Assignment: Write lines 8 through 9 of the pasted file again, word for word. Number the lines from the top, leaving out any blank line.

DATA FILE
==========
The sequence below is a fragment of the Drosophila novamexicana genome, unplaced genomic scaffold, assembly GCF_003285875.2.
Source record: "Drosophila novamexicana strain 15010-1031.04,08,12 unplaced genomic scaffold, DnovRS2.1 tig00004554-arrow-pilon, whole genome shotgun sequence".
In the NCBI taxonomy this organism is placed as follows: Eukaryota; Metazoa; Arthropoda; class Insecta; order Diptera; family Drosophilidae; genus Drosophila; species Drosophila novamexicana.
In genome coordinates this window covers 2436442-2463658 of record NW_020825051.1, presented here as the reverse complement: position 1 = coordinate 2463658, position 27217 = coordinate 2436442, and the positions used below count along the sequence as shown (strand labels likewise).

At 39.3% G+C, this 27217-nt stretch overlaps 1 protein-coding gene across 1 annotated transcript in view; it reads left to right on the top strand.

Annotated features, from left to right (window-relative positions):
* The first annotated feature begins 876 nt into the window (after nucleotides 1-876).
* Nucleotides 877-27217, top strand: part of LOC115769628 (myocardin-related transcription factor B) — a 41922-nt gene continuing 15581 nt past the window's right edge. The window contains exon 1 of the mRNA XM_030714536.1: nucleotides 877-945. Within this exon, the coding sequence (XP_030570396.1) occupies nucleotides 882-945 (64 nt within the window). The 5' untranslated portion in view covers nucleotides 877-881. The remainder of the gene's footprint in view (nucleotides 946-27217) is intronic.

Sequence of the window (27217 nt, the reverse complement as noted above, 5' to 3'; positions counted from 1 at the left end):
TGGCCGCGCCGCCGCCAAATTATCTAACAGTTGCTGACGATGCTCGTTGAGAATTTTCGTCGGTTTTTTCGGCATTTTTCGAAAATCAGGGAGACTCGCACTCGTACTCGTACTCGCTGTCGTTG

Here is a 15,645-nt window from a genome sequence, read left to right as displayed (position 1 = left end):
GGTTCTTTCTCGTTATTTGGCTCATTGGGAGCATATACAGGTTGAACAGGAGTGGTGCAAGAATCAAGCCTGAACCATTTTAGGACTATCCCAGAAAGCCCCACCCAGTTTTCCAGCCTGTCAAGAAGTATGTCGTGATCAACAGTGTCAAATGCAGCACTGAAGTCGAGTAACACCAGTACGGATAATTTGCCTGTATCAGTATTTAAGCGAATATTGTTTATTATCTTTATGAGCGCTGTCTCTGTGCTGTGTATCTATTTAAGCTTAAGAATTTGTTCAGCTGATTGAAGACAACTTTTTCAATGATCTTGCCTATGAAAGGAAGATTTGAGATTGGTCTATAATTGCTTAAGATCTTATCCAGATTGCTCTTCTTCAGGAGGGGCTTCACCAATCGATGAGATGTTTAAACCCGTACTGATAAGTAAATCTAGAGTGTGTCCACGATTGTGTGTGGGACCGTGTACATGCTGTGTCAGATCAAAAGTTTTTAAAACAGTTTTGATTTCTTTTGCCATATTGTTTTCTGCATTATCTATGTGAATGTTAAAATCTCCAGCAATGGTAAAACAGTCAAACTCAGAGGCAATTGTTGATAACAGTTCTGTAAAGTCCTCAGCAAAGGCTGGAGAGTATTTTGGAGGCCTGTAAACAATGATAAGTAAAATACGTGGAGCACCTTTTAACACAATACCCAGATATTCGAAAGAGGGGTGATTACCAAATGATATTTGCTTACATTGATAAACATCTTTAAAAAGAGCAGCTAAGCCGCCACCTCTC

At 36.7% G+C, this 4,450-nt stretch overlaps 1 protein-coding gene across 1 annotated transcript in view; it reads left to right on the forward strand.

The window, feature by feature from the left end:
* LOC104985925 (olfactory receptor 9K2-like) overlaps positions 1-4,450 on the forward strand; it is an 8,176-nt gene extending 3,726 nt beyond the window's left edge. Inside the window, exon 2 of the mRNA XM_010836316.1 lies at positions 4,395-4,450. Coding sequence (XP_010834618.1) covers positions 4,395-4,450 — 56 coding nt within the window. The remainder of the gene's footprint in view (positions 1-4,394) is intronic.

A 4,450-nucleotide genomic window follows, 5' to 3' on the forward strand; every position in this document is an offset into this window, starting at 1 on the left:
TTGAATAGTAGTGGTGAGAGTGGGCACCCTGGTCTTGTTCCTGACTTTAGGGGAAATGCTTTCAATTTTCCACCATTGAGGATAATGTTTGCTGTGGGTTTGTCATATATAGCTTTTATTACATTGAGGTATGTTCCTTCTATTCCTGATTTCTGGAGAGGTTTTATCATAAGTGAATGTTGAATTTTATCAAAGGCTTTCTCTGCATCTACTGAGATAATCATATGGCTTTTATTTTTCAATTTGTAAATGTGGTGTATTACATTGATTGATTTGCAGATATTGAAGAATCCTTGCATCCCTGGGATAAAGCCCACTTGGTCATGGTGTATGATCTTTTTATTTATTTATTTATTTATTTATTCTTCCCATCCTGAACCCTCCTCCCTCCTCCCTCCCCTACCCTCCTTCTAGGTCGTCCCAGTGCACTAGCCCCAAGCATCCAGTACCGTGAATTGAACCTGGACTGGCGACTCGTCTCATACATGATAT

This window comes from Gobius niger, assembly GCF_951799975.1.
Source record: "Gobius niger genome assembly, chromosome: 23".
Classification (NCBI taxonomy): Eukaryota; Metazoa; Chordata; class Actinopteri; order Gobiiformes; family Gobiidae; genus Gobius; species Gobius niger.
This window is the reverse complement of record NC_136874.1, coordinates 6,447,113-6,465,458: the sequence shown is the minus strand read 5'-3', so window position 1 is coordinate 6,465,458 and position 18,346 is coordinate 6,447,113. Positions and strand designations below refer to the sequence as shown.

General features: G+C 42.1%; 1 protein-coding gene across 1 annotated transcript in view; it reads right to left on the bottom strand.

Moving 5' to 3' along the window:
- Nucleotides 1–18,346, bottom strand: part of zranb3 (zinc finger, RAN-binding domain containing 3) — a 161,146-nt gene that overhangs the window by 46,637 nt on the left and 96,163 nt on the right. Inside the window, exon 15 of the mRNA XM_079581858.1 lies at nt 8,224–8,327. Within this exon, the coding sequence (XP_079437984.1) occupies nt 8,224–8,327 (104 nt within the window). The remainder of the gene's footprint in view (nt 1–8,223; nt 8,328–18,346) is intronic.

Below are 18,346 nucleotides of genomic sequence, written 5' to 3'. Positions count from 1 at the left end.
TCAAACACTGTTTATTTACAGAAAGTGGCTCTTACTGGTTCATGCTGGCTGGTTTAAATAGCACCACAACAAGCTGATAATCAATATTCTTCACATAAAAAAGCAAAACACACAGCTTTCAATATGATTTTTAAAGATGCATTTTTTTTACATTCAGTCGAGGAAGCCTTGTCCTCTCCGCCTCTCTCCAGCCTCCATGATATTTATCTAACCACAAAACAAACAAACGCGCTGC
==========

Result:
* Nucleotides 877-27217, top strand: part of LOC115769628 (myocardin-related transcription factor B) — a 41922-nt gene continuing 15581 nt past the window's right edge. The window contains exon 1 of the mRNA XM_030714536.1: nucleotides 877-945. Within this exon, the coding sequence (XP_030570396.1) occupies nucleotides 882-945 (64 nt within the window). The 5' untranslated portion in view covers nucleotides 877-881. The remainder of the gene's footprint in view (nucleotides 946-27217) is intronic.

Sequence of the window (27217 nt, the reverse complement as noted above, 5' to 3'; positions counted from 1 at the left end):